Negative Space in the Creative Process

I realized recently that much of what I create comes about because of what isn’t there. And since I posted about Harry Potter and chiaroscuro, I thought I’d just continue with this whole writing is like visual art thing.

So, negative space. Observe, the light fixture in my kitchen. Or rather, if you’re looking at the parts I’ve colored in, NOT the light fixture in my kitchen:

Yeah, I drew this. There's a reason I'm a writer.

Yeah, I drew this. There’s a reason I’m a writer.

So basically, negative space is the space around an object. It’s a picture made from absence. It’s what we see when we look at what is not there.

If that doesn’t make sense, here’s a Wikipedia article about it. Also, here are some examples by an artist who actually has talent.

So, I was thinking about this and how it applies to my creative process. I don’t know about you guys, but for me, it goes like this:

Hmm… I need to accomplish plot point A, but none of my characters can do it. I need a character. They have to be in a position and of a disposition to achieve plot point A. I also need them to be tiny enough to slip through fence bars and magical enough to cast a sleeping spell on the guard by the door.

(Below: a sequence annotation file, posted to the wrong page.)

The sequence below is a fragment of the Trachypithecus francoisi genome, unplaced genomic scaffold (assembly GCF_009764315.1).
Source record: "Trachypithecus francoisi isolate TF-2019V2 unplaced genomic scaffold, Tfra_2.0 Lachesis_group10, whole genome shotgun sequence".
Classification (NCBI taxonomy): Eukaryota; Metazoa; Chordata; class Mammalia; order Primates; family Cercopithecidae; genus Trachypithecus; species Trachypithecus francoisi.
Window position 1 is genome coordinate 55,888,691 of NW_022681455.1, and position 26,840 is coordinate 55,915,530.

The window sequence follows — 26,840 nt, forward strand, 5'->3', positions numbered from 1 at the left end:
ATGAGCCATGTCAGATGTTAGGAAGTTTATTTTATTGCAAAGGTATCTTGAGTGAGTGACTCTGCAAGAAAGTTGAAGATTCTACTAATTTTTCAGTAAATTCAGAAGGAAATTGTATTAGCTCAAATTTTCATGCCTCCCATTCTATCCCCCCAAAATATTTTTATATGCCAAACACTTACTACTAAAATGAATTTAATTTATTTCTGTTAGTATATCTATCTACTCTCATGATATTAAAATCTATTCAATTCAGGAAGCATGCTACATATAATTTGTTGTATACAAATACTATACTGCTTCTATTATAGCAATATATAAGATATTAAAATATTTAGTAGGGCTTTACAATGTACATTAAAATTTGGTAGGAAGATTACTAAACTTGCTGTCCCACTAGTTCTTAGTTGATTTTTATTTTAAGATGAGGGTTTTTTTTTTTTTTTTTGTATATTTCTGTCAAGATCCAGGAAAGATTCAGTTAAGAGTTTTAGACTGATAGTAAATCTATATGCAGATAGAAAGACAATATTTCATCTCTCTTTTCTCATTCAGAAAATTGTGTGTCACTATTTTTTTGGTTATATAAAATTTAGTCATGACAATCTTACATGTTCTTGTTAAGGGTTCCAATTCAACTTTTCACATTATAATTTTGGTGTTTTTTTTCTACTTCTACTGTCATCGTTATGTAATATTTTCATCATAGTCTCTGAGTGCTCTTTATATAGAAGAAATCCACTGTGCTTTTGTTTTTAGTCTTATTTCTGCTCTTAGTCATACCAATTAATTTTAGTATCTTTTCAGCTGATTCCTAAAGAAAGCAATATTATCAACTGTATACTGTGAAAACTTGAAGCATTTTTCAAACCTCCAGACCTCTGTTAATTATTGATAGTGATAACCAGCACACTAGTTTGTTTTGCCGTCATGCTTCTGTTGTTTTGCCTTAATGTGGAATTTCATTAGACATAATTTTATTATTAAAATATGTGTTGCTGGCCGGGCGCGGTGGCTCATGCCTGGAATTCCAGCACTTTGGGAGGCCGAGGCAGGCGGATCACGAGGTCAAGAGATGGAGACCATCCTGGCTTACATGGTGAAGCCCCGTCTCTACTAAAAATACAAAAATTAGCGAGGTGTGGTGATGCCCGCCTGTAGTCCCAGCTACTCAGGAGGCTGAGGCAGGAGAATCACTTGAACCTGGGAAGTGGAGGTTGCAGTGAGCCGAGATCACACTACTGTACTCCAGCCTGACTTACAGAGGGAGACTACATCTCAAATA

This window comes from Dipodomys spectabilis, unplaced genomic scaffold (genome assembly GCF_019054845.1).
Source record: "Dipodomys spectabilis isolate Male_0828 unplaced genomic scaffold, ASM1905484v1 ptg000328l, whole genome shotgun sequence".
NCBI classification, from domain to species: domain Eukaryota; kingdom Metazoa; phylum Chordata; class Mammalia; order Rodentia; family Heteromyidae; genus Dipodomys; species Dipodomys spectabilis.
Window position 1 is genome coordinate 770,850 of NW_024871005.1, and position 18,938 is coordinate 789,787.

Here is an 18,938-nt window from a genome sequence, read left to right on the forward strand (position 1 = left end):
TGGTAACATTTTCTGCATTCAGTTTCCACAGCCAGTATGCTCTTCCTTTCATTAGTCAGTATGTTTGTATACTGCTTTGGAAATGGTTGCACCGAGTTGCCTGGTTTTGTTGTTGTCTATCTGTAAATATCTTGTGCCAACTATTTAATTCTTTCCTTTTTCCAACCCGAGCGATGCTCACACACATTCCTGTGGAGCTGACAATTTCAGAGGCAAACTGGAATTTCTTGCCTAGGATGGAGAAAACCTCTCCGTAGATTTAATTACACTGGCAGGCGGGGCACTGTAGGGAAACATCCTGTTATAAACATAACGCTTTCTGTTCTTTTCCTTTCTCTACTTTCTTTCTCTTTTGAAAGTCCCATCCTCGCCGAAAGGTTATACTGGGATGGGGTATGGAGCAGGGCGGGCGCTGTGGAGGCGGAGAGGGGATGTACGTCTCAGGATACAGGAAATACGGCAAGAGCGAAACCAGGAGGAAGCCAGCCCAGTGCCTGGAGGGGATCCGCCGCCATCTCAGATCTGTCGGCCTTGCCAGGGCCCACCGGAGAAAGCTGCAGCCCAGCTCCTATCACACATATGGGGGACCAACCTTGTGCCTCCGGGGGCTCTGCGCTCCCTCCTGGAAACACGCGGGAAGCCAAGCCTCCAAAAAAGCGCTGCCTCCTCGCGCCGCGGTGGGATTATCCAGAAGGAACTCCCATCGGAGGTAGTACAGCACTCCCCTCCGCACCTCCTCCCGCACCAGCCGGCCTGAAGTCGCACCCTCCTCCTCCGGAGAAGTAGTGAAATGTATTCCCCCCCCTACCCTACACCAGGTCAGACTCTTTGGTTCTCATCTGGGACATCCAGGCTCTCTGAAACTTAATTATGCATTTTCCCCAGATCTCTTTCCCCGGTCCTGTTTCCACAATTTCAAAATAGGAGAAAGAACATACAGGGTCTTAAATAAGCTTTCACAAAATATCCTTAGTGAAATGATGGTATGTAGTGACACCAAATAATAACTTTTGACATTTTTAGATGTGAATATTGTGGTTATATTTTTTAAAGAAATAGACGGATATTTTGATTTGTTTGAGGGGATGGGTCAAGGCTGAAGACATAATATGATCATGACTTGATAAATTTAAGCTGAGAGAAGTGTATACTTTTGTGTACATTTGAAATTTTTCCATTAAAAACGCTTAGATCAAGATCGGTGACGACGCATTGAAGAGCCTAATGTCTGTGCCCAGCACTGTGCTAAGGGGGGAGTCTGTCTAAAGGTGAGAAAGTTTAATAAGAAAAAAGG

Do you see the negative space? I have a lot of limitations, but not the actual character. By looking at the surrounding detail, I can imagine the thing, or in this case, the character, that fits in that space. BAM! Idea explosion! The negative space allows our brains to create.

I don’t know that this has some cool application. It’s more observation than advice. But if you’re stuck, or you’re having issues coming up with inventive things in your spec fic novel, or if you’ve got a hole in your plot, think of the negative space. Look at the surrounding details and see the shape of the thing that should be there. We are most creative, I think, when we’re filling in the blanks.

About Caitlyn McFarland

Mom of three girls, writer of fantasy novels.
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